Middle market companies are an interesting breed. While less talked about than small and large cap businesses, they are the market that moves America. Harris Poll, on behalf of CIT, a leader in financing and advisory services to the small and middle markets,
conducted an online survey among middle market businesses and a smaller sample of small businesses. Here are some facts about the middle market that may surprise you.
While small businesses are highly likely to define themselves as "small business," middle market executives don't always identify themselves as part of the middle market. In fact, many view themselves as a hybrid of sorts ― benefiting from the best of both worlds. Akin to small businesses with respect to culture, lack of bureaucracy and the flexibility to innovate, but large enough to attract and retain a more talented and productive workforce and provide a more stable and efficient workplace.
Executives at middle market companies are optimistic about the health and future of their companies. An overwhelming 81% foresee growth into adjacent markets over the next twelve months. Fifty-one percent of middle market executives surveyed believe that their company will buy/acquire another company over the course of the next year.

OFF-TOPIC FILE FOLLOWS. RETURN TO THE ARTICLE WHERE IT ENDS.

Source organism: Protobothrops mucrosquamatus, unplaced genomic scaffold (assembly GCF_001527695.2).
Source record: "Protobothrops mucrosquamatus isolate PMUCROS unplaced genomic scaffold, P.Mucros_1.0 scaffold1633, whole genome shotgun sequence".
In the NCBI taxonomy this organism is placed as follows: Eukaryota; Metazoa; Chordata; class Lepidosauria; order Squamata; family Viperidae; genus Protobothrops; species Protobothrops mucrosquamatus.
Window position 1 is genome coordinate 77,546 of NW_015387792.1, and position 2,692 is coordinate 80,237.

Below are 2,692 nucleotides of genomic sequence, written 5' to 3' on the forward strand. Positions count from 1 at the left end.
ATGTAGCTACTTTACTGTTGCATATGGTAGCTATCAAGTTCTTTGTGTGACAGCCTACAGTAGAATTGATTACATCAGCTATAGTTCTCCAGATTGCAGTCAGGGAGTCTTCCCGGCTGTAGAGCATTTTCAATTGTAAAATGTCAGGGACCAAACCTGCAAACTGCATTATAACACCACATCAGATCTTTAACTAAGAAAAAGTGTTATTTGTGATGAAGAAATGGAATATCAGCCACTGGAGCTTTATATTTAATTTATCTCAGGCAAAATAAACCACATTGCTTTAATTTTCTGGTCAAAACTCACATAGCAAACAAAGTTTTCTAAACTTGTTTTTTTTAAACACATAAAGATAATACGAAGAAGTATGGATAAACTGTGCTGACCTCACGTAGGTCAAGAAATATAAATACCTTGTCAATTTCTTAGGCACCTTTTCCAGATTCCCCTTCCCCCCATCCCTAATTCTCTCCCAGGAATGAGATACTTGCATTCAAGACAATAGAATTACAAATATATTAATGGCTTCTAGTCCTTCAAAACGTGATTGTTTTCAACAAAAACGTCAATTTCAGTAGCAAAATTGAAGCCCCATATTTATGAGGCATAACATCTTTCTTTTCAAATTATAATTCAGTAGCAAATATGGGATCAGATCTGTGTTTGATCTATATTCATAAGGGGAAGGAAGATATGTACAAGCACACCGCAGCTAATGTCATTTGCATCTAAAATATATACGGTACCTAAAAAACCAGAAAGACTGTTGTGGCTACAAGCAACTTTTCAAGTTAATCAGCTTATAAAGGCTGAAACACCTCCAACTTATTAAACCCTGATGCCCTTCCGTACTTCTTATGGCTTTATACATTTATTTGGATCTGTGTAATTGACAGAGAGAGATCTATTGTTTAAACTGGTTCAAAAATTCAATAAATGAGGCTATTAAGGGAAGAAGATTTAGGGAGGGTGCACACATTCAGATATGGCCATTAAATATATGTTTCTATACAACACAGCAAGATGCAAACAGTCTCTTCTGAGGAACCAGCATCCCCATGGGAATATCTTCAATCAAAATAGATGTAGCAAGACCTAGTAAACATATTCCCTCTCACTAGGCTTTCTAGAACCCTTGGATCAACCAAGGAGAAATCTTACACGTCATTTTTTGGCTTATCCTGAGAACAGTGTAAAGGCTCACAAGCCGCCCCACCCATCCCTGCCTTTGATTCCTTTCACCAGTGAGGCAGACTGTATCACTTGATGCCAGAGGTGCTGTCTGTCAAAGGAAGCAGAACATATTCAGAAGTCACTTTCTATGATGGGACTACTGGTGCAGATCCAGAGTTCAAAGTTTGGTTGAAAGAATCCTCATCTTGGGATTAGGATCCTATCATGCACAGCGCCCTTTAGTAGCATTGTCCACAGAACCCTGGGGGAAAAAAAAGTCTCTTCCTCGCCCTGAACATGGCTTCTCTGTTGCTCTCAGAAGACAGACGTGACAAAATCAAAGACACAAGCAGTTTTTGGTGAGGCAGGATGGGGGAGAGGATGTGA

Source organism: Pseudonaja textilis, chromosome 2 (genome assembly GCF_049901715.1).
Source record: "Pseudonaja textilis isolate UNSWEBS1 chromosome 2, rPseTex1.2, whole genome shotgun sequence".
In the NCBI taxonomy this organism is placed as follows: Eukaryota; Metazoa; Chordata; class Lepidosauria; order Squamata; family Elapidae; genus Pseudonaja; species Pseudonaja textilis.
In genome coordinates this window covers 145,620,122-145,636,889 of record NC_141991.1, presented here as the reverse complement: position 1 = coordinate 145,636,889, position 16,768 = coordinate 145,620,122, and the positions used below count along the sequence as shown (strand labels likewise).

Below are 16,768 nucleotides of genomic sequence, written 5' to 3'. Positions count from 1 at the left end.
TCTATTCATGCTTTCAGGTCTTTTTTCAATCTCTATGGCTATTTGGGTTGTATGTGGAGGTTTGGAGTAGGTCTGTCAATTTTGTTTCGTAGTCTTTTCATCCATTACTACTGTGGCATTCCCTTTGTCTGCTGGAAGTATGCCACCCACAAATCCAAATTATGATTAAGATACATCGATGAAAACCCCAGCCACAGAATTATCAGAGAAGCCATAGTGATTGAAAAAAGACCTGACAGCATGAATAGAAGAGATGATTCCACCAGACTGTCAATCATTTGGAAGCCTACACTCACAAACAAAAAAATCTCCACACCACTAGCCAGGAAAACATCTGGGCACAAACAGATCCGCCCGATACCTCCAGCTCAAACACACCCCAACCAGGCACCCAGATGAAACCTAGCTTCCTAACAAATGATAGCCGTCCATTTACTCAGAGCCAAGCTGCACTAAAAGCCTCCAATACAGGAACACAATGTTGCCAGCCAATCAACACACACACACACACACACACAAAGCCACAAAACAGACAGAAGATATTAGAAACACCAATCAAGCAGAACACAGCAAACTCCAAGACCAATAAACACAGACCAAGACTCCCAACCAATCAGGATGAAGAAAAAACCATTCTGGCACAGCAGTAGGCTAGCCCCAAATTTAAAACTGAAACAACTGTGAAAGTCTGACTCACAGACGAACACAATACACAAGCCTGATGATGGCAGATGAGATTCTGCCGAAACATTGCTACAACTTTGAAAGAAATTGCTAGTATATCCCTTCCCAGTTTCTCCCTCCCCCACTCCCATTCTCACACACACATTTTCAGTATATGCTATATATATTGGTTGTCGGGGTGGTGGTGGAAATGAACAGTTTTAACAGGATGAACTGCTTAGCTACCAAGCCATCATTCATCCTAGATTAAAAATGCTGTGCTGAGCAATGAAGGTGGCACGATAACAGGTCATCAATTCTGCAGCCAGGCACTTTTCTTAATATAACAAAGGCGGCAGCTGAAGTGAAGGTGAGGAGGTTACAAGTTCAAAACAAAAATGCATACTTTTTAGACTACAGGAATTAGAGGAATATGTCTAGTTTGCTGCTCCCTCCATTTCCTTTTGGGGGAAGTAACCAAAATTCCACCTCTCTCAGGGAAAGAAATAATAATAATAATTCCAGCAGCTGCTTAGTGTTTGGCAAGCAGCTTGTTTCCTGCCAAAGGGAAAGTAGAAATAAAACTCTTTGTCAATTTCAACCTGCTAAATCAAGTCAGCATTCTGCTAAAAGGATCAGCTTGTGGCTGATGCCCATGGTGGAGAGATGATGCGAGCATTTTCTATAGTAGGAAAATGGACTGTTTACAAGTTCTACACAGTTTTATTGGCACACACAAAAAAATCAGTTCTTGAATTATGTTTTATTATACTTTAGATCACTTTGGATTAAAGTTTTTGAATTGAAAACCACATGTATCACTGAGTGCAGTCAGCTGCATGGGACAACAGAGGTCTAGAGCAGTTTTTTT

However that optimism does not extend beyond their company (or to the economy.) Only a little over half evaluate their local economy as "strong"; less than half feel the same way about the national economy and far fewer (about 3 in 10) feel the same way about the global economy.
Nearly 78% of respondents surveyed believe the workforce at their company will increase. According to the National Center for the Middle Market, employment grew at a rate of nearly five percent in the third quarter of 2016 at U.S. middle market companies. The annualized
employment growth rate of 4.9% was the highest level observed across the middle market in nearly two years.
Increased valuations and too few large cap deals have many investors turning their attention to the larger middle market. Middle market growth rates have outpaced those of the large cap sector, making the middle market an attractive prospect for private equity investors. The middle market has become such a hot ticket that smaller private equity firms, which almost exclusively focus on the middle market, are now facing pretty stiff competition from larger firms that are now moving down market to invest.
Middle market companies account for one-third of private sector GDP and employ 25% of the total labor force.
While less visible than both small and large caps and vastly undersupported, middle-market companies are a signi